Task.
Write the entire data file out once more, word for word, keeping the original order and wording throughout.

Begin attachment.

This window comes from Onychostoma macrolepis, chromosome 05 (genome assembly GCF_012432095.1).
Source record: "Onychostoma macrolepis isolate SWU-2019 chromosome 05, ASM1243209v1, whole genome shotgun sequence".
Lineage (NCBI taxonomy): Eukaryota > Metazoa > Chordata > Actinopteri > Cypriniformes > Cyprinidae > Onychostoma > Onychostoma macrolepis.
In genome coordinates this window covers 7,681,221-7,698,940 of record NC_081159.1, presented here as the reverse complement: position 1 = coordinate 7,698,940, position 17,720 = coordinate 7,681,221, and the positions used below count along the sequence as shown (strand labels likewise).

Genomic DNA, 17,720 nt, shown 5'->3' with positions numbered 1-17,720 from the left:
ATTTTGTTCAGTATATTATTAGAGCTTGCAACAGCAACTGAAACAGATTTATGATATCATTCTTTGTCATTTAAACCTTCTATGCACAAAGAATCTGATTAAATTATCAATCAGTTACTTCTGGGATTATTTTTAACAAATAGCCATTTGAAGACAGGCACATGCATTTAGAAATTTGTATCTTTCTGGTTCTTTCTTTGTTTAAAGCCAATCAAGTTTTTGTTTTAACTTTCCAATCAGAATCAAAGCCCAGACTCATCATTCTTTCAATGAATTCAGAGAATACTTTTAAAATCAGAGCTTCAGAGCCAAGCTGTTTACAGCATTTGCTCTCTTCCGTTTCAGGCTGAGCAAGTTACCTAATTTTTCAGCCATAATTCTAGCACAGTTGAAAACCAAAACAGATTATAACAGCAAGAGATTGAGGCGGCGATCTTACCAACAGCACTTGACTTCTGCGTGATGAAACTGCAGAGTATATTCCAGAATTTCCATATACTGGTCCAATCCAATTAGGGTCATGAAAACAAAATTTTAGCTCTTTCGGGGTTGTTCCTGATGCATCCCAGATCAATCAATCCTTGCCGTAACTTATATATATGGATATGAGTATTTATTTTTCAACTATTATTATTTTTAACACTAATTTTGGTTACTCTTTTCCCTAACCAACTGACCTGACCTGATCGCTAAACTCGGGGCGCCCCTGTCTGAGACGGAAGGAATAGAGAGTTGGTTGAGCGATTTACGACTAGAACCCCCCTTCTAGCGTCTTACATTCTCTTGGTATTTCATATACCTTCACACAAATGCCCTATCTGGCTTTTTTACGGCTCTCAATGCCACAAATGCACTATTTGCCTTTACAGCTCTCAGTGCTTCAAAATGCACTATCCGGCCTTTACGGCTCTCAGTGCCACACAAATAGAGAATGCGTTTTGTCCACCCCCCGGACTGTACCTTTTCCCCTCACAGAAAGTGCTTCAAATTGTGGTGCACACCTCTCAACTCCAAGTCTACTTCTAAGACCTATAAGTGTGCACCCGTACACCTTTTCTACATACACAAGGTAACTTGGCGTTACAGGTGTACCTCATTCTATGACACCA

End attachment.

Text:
This window comes from Onychostoma macrolepis, chromosome 05 (genome assembly GCF_012432095.1).
Source record: "Onychostoma macrolepis isolate SWU-2019 chromosome 05, ASM1243209v1, whole genome shotgun sequence".
Lineage (NCBI taxonomy): Eukaryota > Metazoa > Chordata > Actinopteri > Cypriniformes > Cyprinidae > Onychostoma > Onychostoma macrolepis.
In genome coordinates this window covers 7,681,221-7,698,940 of record NC_081159.1, presented here as the reverse complement: position 1 = coordinate 7,698,940, position 17,720 = coordinate 7,681,221, and the positions used below count along the sequence as shown (strand labels likewise).

Genomic DNA, 17,720 nt, shown 5'->3' with positions numbered 1-17,720 from the left:
ATTTTGTTCAGTATATTATTAGAGCTTGCAACAGCAACTGAAACAGATTTATGATATCATTCTTTGTCATTTAAACCTTCTATGCACAAAGAATCTGATTAAATTATCAATCAGTTACTTCTGGGATTATTTTTAACAAATAGCCATTTGAAGACAGGCACATGCATTTAGAAATTTGTATCTTTCTGGTTCTTTCTTTGTTTAAAGCCAATCAAGTTTTTGTTTTAACTTTCCAATCAGAATCAAAGCCCAGACTCATCATTCTTTCAATGAATTCAGAGAATACTTTTAAAATCAGAGCTTCAGAGCCAAGCTGTTTACAGCATTTGCTCTCTTCCGTTTCAGGCTGAGCAAGTTACCTAATTTTTCAGCCATAATTCTAGCACAGTTGAAAACCAAAACAGATTATAACAGCAAGAGATTGAGGCGGCGATCTTACCAACAGCACTTGACTTCTGCGTGATGAAACTGCAGAGTATATTCCAGAATTTCCATATACTGGTCCAATCCAATTAGGGTCATGAAAACAAAATTTTAGCTCTTTCGGGGTTGTTCCTGATGCATCCCAGATCAATCAATCCTTGCCGTAACTTATATATATGGATATGAGTATTTATTTTTCAACTATTATTATTTTTAACACTAATTTTGGTTACTCTTTTCCCTAACCAACTGACCTGACCTGATCGCTAAACTCGGGGCGCCCCTGTCTGAGACGGAAGGAATAGAGAGTTGGTTGAGCGATTTACGACTAGAACCCCCCTTCTAGCGTCTTACATTCTCTTGGTATTTCATATACCTTCACACAAATGCCCTATCTGGCTTTTTTACGGCTCTCAATGCCACAAATGCACTATTTGCCTTTACAGCTCTCAGTGCTTCAAAATGCACTATCCGGCCTTTACGGCTCTCAGTGCCACACAAATAGAGAATGCGTTTTGTCCACCCCCCGGACTGTACCTTTTCCCCTCACAGAAAGTGCTTCAAATTGTGGTGCACACCTCTCAACTCCAAGTCTACTTCTAAGACCTATAAGTGTGCACCCGTACACCTTTTCTACATACACAAGGTAACTTGGCGTTACAGGTGTACCTCATTCTATGACACCA